Personal Reflections on Coping with War
Part 10 When Food and Supplies Were Scarce
For the 25 flight nurses interviewed for Beyond the Call of Duty: Army Flight Nursing in World War II, wartime service was beset with potentially difficult circumstances that could exact a toll on even the most hardy of nurses. To cope with these professional and personal challenges, these women drew on many sources of support, tangible and intangible, physical and mental. Social support, one’s physical condition, and abilities and skills fostered in nurses’ training all helped the flight nurses cope behaviorally with the multiple demands of the war. Reasonable expectations, devotion to duty, an optimistic outlook, and faith in one’s God, one’s colleagues, and one’s self all helped them cope emotionally with the war.
Flight nurses in the Pacific, like their colleagues on the European front, had very little to work with as far as supplies and equipment. Lee Holtz of the 801 Medical Air Evacuation Squadron [MAES] recalled that her squadron had “no equipment, really,” and what they did have was of poor quality. “We had bandages and morphine in the pocket, and I told you [about] the pistol under the arm. We had plasma that we could give IV, which we did have a lot of.” When one of Holtz’s patients started bleeding under a makeshift cast and she had no cast cutters, she had to cut it off with bandage scissors. “It was terrible,” she remembered. “I had the navigator come back and try to help me, because, you know, it really got very hard to cut this hard cast off, and yet I could see the red creeping through the cast, and I knew I had to get to it to put pressure on it.”
The flight nurses interviewed displayed an uncanny ability to make do admirably with what was on hand or could be scrounged to augment deficient supplies for patient care. The 807 MAES nurses in the Mediterranean considered the bulky 95-pound ambulance chest filled with medical supplies that they took on board aircraft unsuitable for their work. Fewer supplies in a smaller medical kit worked just as well and opened up needed space to evacuate another patient from the front lines. Dorothy White, assigned to the 807 MAES, became very adept at procuring supplies for her medical kit from offices and dispensaries she visited. “I used to walk through an office,” she said. “They used to be afraid to see me coming, because they didn’t know what I was going to leave with.” Covers for field telephones that she appropriated on one scouting mission made the perfect medical kit when laced together with shoestrings. The bags quickly caught on with the other flight nurses in her squadron, until “all the field telephones in the area were naked,” having been put to medical use.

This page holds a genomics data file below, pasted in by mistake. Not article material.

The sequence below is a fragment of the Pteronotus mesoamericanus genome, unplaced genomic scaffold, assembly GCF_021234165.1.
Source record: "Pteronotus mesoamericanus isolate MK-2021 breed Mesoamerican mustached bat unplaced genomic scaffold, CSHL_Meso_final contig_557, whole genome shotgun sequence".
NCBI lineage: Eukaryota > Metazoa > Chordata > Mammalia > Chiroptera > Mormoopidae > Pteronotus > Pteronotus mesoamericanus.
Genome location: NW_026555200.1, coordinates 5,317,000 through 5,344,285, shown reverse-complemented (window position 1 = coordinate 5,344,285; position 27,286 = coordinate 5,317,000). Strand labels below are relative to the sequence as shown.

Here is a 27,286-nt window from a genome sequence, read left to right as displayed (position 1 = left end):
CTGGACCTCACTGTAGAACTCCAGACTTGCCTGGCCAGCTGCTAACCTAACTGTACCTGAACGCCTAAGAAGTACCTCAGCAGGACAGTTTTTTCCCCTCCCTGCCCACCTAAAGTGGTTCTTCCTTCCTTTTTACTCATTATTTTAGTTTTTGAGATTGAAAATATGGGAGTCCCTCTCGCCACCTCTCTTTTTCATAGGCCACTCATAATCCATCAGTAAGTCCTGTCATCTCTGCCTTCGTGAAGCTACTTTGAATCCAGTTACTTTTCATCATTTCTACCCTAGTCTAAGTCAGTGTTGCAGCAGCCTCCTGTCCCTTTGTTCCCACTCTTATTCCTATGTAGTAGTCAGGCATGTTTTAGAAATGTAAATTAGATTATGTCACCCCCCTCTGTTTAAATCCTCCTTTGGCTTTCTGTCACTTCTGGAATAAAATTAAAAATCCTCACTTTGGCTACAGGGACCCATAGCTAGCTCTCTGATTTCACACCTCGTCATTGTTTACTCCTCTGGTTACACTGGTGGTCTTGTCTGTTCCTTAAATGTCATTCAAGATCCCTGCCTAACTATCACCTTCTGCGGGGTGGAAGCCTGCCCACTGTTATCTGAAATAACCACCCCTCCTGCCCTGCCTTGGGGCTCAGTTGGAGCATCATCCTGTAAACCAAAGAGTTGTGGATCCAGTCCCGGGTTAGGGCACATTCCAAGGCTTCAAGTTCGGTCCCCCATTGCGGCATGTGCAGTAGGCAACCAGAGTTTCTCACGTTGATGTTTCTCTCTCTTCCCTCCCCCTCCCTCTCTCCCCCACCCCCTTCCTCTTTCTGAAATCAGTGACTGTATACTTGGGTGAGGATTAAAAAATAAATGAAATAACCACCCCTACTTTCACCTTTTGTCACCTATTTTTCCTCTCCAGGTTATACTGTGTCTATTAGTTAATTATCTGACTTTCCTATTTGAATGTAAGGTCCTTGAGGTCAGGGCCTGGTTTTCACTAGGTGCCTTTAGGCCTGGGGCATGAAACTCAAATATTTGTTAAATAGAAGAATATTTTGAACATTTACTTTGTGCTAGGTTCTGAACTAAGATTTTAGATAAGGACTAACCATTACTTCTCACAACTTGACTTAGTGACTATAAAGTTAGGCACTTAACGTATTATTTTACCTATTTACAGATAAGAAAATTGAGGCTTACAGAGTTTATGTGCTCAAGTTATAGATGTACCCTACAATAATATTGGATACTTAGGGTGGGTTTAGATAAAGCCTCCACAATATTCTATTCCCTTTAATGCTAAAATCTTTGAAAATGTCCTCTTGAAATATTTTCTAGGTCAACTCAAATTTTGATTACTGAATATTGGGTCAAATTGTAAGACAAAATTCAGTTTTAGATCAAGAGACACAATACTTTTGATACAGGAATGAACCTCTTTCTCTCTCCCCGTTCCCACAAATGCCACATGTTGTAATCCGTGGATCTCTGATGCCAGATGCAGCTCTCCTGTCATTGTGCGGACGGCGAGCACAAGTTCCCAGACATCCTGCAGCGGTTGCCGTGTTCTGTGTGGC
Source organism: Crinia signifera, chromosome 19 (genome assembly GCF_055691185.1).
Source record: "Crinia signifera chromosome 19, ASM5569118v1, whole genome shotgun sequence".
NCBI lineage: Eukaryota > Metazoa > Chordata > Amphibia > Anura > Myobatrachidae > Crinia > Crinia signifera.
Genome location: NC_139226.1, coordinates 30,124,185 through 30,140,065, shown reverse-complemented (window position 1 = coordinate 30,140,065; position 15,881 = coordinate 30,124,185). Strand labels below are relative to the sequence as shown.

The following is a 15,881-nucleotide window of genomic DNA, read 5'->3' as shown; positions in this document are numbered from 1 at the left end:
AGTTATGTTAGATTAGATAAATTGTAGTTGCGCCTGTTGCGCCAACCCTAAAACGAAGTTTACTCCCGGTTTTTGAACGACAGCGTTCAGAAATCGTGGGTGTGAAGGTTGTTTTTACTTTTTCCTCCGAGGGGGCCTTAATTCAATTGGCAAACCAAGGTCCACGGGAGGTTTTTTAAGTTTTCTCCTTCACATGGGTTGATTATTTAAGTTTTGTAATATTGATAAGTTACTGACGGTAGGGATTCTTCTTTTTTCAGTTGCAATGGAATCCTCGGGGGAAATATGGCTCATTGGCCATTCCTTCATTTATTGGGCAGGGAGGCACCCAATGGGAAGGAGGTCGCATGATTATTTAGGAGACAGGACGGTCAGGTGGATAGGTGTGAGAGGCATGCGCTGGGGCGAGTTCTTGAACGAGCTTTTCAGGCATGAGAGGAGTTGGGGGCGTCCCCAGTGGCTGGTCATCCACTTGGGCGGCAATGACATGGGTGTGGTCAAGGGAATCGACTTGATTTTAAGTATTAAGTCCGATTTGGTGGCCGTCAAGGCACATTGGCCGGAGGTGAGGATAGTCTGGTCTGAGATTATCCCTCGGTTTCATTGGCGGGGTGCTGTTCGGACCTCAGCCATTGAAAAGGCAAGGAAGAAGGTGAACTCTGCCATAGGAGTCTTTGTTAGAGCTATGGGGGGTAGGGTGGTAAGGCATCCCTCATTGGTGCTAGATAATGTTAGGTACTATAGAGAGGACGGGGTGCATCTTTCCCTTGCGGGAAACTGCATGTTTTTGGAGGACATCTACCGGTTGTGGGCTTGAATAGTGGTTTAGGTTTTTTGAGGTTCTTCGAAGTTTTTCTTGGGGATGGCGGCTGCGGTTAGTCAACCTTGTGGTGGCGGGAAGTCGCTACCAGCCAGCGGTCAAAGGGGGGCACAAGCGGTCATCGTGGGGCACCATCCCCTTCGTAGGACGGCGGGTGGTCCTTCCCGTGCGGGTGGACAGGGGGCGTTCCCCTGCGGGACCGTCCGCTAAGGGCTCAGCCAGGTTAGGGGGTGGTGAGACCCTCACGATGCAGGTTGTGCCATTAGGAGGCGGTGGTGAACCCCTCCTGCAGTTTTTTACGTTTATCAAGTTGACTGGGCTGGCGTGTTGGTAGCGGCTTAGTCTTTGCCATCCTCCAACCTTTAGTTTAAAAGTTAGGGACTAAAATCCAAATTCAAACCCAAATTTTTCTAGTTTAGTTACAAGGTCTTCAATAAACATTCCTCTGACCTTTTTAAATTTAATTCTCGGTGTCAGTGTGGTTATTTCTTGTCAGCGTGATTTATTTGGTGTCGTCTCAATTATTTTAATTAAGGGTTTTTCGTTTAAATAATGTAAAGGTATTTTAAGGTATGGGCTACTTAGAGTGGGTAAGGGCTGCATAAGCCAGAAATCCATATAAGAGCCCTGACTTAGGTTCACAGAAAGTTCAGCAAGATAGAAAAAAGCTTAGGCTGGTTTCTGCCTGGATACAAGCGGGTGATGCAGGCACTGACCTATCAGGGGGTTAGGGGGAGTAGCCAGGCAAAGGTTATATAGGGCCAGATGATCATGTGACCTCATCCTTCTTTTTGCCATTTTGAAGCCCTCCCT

Wherever she landed in the Pacific, Helena Ilic of the 801 MAES got to know the cooks and made little deals for food that she fed her patients in flight, so that “my men were always well fed.” She “scrounged around,” Ilic explained. “I was a true-blue. I did what they told us to do – improvise.” The Red Cross had only donuts and fruit juice, Ilic recalled, but the Salvation Army had “real food! Like cans of stuff. And they would make me sandwiches.” As soon as the plane on which she was flying to pick up patients landed, Ilic would find the Salvation Army and head immediately for the kitchens, making little deals for food for her patients “all over the place. … I always knew the cooks.” She even heated up soup on the planes. “And my men were always well fed, and they always had food. We never landed any place that they were hungry.”
Nothing was insurmountable to these women who had been taught to improvise in their basic nurses training. Nurses training taught White to be frugal: “Well, you never throw things away – you find another use for it, see.” Resourcefulness was the most valuable lesson Ilic learned in her nurses training. As she stated, “Ideal situations don’t exist in wartime. …You don’t have all the equipment. … And you work with what you have.” She fell back on her own ingenuity, making do with what she had and improvising for what she did not have. Brooxie Mowery, a flight nurse with the 816 MAES in Europe, summed up the situation: “So there was a lot of theory, but I think it’s true of everything in nursing – theory is fine, but then you have to improvise.”